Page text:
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When your face is your passport to faster travel

Posted 13 May 2020 · Add Comment

Passports and other documentation are set to become things of the past for Emirates Airline passengers travelling between Dubai and the US, with the arrival of biometric boarding systems. Alan Dron reports.

You’re heading into the security zone at an international airport. One hand is hauling your carry-on roller-bag, the other is carrying your briefcase or handbag. This is usually the point at which you have to begin a small but complicated juggling act, pulling out either a boarding card or smartphone, with its electronic boarding pass, then a passport as you approach departure control.
It’s not a major problem, but it’s one of a series of minor hassles that make getting on board a flight more difficult than you might like.
Those little irritations will shortly be in the past for passengers of Emirates Airline travelling between the carrier’s Dubai hub and the 12 cities to which it flies in the US.
The airline, together with US Customs Border Protection (CBP), have cooperated in designing a system that does away with paper or electronic documentation and, instead, relies on a biometric scan of the passenger’s face as they reach the gate for their flight.
The system was given its first outing last June in Washington DC, with the experiment being rolled out over the following two months to New York JFK and Los Angeles airports.
The intention is to expand its usage to the other nine US airports into which Emirates flies – Newark, Boston, Chicago, Dallas, Houston, San Francisco, Seattle, Orlando and Fort Lauderdale. This should have happened by the time this story is read, assuming the necessary equipment is installed on schedule.
The system works like this: it takes a photograph of the passenger’s face at the boarding gate, which is checked – usually within two seconds, according to CBP – against the huge gallery of digitised facial images held in its databank to verify the passenger’s identity.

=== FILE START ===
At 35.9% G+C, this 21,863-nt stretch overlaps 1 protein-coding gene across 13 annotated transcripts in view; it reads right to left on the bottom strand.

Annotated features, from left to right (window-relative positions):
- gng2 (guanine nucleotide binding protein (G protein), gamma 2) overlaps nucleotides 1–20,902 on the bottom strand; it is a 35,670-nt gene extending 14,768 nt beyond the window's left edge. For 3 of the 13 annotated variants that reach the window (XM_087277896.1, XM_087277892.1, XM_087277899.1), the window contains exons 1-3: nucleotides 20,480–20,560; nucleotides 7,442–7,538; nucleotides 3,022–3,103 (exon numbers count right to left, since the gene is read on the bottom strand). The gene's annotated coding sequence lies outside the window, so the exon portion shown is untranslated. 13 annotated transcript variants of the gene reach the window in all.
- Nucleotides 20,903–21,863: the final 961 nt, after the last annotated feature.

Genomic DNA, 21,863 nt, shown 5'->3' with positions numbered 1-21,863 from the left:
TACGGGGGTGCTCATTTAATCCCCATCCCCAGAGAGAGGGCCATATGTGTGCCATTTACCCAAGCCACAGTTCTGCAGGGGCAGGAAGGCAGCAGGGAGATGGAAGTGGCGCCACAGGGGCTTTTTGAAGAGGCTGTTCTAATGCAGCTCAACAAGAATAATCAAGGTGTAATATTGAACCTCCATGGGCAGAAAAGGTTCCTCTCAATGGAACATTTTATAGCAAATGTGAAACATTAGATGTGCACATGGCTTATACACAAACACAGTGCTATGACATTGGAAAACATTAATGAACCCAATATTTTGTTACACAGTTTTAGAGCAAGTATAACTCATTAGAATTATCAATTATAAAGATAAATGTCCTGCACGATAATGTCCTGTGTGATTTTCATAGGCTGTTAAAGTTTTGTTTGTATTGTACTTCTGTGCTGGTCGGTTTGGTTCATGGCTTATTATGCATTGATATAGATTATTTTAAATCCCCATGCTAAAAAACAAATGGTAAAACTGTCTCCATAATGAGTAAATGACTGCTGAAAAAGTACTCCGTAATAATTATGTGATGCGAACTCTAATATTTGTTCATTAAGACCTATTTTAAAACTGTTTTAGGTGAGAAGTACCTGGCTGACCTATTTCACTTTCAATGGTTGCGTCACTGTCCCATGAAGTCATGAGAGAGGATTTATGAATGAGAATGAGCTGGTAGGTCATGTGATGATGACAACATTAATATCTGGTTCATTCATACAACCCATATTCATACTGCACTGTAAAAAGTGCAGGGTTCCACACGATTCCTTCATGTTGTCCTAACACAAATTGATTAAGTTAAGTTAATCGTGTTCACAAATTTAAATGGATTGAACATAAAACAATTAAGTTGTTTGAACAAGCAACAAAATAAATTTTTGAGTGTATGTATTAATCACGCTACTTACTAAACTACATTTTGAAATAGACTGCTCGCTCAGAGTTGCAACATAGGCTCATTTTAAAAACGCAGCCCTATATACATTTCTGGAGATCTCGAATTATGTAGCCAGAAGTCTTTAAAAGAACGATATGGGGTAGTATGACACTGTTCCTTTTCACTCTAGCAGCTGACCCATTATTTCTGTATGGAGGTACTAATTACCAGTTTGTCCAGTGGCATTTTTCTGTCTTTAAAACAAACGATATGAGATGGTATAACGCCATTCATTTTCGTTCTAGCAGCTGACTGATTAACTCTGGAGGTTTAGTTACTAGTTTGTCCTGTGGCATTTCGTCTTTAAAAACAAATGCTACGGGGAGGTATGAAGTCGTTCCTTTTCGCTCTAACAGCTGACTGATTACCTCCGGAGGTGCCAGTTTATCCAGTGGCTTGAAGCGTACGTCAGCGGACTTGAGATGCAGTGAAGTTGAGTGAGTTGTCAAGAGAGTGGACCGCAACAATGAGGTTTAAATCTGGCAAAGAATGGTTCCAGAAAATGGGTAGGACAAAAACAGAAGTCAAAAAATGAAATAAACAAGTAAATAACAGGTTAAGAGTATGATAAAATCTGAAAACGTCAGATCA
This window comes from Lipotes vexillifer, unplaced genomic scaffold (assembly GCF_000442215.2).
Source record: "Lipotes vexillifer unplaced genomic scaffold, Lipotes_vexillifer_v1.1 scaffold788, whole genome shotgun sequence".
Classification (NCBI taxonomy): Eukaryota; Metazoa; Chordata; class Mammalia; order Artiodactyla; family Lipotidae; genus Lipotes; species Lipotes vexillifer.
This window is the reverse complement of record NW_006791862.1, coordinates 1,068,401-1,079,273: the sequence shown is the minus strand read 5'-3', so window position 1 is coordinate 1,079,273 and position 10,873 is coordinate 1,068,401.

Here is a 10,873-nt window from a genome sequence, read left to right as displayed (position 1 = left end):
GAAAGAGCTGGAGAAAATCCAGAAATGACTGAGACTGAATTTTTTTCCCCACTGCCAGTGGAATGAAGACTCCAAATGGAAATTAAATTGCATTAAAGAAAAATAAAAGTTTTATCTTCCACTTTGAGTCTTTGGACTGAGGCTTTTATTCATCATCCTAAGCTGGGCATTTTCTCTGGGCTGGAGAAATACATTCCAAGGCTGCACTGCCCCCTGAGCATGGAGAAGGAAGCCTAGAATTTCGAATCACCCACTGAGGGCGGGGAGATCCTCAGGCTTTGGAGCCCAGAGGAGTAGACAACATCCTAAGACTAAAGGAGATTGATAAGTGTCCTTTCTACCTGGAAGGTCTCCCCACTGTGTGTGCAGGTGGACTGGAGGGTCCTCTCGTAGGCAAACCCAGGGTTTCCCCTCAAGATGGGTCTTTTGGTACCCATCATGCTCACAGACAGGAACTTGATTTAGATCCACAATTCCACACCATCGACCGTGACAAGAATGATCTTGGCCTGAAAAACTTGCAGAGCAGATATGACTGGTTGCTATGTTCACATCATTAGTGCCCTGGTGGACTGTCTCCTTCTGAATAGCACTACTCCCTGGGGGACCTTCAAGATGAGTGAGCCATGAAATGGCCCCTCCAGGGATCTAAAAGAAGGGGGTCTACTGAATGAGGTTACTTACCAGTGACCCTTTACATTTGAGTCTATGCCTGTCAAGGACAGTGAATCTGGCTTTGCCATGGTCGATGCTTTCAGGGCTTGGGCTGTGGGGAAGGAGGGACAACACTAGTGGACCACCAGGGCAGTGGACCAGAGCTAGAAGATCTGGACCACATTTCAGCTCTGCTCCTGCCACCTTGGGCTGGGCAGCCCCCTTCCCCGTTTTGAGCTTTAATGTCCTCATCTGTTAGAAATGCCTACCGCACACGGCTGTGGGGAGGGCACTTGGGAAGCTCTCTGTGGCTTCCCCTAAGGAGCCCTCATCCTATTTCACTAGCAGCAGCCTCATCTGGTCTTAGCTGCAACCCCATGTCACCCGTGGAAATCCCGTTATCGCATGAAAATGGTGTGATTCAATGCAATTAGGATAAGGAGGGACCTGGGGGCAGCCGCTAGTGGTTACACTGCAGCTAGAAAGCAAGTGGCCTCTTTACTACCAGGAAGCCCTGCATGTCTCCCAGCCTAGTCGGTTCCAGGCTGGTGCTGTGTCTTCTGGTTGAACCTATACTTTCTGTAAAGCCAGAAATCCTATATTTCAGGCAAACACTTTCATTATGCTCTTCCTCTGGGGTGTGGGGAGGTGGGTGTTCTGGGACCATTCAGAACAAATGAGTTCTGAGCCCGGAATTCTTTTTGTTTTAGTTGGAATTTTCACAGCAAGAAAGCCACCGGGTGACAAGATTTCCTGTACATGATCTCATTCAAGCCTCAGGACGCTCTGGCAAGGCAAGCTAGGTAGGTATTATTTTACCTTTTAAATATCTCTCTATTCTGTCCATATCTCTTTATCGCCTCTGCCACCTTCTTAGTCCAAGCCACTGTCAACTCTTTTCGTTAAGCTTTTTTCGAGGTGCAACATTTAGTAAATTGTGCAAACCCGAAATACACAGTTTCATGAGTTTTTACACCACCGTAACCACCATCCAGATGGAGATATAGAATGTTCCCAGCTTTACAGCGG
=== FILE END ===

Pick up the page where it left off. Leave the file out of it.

This, of course, depends on the CBP already having the passenger’s facial data on file. So, if the traveller has not been to the US for many years, the system will reject them. In such cases, however, the passenger will simply have their identity manually checked by the gate agent, as at present.
Additionally, if a passenger does not wish to go through the scanning process, they can also choose to be boarded manually, as happens today.
The early tests in the US went well, said Emirates, with some flights achieving 100% biometric boarding and no manual checks. All data is held by CBP, not Emirates.
According to John Wagner, the CBP’s deputy executive assistant commissioner in the Office of Field Operations: “CBP has been working with our stakeholders, like Emirates, to build a simplified, but secure, travel process that aligns with CBP’s and the travel industry’s modernisation efforts.
“By comparing a traveller’s face to their passport, or visa photo, that was previously provided for the purpose of travel, we have streamlined identity verification that further secures and enhances the customer experience.”
His comments were echoed by Dr Abdulla Al Hashimi, divisional senior vice-president at Emirates Group Security.
“Emirates continues to explore and invest in innovative solutions for hassle-free travel that help our customers fly better. Our ultimate aim is to help our passengers travel paperless, without the need for passports and IDs.
“We are talking with the authorities of several countries to make security using facial recognition technology more acceptable and accessible.”
The Emirates-CBP tie-up is another move towards attempts to make airline passengers’ experiences on the ground more palatable. IATA has for some time been keen to promote the ‘one ID’ system, whereby a single document – probably digital – will replace passports, national ID cards and boarding cards.
This has sparked concerns over passengers having to hand over increasingly large amounts of personal information to the authorities. However, IATA says that its surveys have shown that a large majority of people are prepared to surrender such information in the search for greater convenience.
That manual juggling act at security is likely to be just a memory in a decade’s time.
 

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